Modern Radiation Therapy for Nodal Non-Hodgkin Lymphoma—Target Definition and Dose Guidelines From the International Lymphoma Radiation Oncology Group

Radiation therapy (RT) is that the best single modality for local control of non-Hodgkin lymphoma (NHL) and is a crucial component of therapy for several patients. Many of the historic concepts of dose and volume have recently been challenged by the arrival of recent imaging and RT planning tools. The International Lymphoma Radiation Oncology Group (ILROG) has developed these guidelines after multinational meetings and analysis of obtainable evidence. the rules represent an agreed consensus view of the ILROG committee on the utilization of RT in NHL within the era . The roles of reduced volume and reduced doses are addressed, integrating modern imaging with 3-dimensional planning and advanced techniques of RT delivery. within the era , during which combined-modality treatment with systemic therapy is acceptable , the previously applied extended-field and involved-field RT techniques that targeted nodal regions have now been replaced by limiting the RT to smaller volumes based solely on detectable nodal involvement at presentation. [1]

Non-Hodgkin’s Lymphoma After Primary Hodgkin’s Disease in the German Hodgkin’s Lymphoma Study Group: Incidence, Treatment, and Prognosis

PURPOSE: The cumulative incidence for non-Hodgkin lymphoma’s (NHL) after primary Hodgkin’s disease (HD) ranges between 1% and 6%. to research the course of disease for secondary NHL, we retrospectively analyzed patients treated within clinical trials of the German Hodgkin’s Lymphoma Study Group (GHSG) since 1981.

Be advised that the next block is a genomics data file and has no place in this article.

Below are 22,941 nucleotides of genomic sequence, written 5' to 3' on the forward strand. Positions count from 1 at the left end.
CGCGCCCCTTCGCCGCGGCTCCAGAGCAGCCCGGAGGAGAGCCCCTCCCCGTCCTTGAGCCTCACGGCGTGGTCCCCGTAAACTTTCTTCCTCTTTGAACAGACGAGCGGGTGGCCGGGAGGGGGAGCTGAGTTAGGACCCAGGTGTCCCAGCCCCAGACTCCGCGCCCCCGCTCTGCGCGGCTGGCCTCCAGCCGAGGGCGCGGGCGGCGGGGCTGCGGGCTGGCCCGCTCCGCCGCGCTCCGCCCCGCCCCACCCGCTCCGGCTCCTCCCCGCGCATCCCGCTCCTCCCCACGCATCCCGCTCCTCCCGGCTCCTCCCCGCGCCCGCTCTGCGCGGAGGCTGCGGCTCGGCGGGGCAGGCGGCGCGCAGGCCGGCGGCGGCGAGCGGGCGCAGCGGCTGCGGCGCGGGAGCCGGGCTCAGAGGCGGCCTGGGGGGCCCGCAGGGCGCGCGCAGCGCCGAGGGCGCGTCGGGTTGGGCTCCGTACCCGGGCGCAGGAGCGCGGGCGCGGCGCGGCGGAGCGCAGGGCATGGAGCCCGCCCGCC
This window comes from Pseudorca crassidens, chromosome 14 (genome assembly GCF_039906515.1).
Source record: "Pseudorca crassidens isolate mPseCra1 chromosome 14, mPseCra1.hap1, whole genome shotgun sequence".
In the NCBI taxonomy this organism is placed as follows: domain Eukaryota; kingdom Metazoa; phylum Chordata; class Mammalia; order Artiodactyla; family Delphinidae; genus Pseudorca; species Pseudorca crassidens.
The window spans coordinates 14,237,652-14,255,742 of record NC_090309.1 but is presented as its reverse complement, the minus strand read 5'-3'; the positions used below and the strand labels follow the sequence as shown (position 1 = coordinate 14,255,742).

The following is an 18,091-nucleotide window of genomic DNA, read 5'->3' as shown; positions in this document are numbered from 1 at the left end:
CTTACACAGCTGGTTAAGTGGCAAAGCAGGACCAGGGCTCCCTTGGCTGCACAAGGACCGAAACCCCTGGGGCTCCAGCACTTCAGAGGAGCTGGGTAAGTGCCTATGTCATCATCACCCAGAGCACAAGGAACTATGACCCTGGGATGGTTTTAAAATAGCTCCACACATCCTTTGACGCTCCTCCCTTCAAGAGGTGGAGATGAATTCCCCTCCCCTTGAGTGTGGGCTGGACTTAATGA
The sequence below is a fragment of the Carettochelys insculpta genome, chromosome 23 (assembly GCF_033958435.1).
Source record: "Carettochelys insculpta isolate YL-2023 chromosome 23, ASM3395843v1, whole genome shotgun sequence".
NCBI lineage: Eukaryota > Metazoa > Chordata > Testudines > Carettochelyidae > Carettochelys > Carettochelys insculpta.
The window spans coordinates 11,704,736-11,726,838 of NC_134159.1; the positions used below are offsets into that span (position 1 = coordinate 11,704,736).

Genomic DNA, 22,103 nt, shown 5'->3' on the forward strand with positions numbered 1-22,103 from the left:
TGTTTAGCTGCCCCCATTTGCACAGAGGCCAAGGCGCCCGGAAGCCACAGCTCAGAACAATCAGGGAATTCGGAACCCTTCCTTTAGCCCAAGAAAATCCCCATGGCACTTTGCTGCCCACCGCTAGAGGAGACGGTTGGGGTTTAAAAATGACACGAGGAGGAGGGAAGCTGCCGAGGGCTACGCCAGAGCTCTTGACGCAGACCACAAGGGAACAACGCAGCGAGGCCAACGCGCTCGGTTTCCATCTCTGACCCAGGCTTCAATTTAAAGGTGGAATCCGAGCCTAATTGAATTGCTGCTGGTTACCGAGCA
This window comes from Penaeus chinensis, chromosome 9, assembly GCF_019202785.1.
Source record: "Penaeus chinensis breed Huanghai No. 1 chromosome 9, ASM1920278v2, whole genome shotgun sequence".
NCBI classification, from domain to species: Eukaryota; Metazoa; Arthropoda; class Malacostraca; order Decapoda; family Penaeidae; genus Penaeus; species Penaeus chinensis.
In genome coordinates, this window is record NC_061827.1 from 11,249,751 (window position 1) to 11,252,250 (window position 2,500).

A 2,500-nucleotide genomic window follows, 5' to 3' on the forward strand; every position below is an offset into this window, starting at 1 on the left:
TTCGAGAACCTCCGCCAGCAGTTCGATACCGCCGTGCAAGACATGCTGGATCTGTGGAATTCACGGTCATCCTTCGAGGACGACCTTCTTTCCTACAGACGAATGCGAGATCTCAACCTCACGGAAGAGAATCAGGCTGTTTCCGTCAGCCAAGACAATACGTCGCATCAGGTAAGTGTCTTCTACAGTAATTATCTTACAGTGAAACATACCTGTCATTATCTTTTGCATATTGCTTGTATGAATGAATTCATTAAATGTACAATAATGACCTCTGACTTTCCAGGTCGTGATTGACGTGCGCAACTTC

PATIENTS AND METHODS: From 1981 to 1998, the GHSG conducted three generations of clinical trials for the treatment of primary HD involving a complete of 5,406 patients. Reference histology by an expert panel was obtained for 4,104 of the patients. Data on incidence, treatment, and outcome of secondary NHL were updated in March 1999. [2]

Testicular lymphoma.

Non-Hodgkin’s lymphoma of the testis is an uncommon disease. It accounts for about 9% of testicular neoplasms. Despite this low overall incidence, however, it’s the foremost common testicular malignancy within the elderly. Testicular lymphoma features a rather high incidence of bilateral involvement and a propensity for extranodal spread to the skin, subcutaneous tissue, CNS, lung, and Waldeyer’s ring. Although intermediate-grade diffuse large B-cell lymphoma is that the commonest histologic pattern among primary testicular lymphoma, secondary infiltration of the testis, especially in high-grade Burkitt’s lymphoma, is more prevalent. Although excellent results with a doxorubicin-containing chemotherapy regimen are achieved in early-stage disease, patients with advanced disease have a grave prognosis. [3]

Safety and feasibility of anti-CD19 CAR T cells with fully human binding domains in patients with B-cell lymphoma